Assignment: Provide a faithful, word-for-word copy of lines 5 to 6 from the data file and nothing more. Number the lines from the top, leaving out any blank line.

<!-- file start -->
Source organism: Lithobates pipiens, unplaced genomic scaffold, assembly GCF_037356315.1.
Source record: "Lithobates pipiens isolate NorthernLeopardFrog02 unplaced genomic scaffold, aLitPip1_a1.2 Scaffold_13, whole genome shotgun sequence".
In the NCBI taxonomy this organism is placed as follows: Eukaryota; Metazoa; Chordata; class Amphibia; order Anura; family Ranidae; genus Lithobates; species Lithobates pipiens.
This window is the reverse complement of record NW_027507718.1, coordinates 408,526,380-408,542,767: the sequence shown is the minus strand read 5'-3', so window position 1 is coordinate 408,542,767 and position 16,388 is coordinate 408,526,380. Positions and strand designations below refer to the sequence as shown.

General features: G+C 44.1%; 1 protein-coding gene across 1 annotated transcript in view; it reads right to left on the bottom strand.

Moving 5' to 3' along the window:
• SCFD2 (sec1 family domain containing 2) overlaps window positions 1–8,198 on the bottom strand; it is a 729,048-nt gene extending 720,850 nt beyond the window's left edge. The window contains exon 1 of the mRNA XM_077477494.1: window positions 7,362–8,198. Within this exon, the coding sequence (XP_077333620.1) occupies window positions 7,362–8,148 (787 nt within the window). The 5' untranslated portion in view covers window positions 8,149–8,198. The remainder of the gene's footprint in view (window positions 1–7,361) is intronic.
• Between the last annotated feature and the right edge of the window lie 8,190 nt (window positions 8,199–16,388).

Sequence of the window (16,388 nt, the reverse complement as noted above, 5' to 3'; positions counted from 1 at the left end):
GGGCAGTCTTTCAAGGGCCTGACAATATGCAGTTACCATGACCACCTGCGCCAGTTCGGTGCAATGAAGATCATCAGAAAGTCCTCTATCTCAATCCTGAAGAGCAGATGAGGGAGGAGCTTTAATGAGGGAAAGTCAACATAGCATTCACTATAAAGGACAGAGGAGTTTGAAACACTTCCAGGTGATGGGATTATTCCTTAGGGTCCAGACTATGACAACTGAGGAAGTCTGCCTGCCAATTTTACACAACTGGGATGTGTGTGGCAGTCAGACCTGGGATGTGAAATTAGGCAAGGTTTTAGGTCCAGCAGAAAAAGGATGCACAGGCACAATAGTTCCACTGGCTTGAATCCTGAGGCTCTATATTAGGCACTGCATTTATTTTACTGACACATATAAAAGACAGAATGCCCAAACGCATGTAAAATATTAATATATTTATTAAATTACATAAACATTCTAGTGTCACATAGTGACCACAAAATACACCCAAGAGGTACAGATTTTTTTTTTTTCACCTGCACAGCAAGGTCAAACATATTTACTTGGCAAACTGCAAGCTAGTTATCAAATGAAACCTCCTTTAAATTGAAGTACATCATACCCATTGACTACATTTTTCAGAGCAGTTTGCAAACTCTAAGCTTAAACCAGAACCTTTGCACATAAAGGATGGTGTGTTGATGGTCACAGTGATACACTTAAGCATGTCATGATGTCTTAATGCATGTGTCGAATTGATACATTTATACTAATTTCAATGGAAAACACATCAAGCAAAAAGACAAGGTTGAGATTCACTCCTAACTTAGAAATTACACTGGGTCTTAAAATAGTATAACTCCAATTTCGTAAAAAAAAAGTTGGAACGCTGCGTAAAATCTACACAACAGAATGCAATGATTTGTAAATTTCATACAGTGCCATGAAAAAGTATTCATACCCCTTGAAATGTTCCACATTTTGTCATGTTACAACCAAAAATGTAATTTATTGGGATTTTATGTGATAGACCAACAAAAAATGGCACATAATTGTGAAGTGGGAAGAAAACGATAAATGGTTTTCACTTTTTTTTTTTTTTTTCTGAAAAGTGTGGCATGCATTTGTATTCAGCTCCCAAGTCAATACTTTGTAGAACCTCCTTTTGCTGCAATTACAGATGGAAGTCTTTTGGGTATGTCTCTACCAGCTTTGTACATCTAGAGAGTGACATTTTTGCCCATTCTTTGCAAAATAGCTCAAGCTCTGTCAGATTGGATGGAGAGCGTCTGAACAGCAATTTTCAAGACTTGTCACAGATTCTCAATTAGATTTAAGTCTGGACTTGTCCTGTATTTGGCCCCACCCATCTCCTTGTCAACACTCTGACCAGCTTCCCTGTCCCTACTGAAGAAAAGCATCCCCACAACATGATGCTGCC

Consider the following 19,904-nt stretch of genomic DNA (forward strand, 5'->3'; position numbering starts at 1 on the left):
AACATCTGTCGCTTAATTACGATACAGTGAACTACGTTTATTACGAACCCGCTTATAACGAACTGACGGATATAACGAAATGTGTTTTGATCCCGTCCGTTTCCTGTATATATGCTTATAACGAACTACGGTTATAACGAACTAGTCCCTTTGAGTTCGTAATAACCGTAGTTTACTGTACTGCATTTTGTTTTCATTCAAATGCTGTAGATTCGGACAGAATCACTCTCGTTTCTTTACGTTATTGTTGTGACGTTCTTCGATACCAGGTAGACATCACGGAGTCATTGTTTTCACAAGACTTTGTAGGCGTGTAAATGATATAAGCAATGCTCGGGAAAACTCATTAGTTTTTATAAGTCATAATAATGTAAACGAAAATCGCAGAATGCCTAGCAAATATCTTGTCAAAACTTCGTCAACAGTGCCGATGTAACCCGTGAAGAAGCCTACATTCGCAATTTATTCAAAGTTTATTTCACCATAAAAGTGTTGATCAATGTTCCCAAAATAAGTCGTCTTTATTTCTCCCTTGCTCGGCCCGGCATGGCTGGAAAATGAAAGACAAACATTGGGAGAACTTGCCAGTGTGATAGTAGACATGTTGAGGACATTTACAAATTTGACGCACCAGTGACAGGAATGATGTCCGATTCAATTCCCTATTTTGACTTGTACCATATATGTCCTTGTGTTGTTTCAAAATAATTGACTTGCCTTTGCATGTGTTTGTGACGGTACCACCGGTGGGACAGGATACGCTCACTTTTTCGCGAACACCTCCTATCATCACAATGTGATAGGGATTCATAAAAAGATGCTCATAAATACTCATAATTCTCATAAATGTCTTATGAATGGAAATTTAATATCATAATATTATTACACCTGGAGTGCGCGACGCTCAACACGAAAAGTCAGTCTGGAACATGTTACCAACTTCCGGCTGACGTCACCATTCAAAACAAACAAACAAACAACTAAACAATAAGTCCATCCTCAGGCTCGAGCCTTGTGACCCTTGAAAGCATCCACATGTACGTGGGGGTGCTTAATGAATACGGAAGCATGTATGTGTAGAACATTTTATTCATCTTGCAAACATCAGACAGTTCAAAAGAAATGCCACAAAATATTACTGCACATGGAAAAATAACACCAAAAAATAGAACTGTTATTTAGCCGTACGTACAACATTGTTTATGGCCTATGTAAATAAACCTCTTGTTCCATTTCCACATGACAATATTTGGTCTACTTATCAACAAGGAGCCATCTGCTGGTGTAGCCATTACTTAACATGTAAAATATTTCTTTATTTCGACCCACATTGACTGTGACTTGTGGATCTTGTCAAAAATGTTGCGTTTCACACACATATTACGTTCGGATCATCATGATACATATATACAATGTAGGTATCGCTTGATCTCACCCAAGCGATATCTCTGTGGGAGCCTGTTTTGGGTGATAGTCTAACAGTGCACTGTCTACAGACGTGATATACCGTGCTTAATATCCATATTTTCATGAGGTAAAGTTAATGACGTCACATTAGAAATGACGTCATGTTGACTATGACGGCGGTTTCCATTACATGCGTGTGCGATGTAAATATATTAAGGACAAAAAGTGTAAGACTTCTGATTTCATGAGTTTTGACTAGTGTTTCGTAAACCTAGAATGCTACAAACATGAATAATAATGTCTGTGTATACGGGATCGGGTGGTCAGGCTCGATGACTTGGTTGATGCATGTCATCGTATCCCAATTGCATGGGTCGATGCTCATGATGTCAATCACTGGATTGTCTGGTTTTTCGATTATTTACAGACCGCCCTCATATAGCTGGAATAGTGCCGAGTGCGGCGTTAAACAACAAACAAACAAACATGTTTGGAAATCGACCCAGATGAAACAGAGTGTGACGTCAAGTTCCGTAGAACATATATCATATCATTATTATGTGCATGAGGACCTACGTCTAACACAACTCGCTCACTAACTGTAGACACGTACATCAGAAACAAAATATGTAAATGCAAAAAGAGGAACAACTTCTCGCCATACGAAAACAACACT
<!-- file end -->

General features: G+C 44.1%; 1 protein-coding gene across 1 annotated transcript in view; it reads right to left on the bottom strand.

Moving 5' to 3' along the window: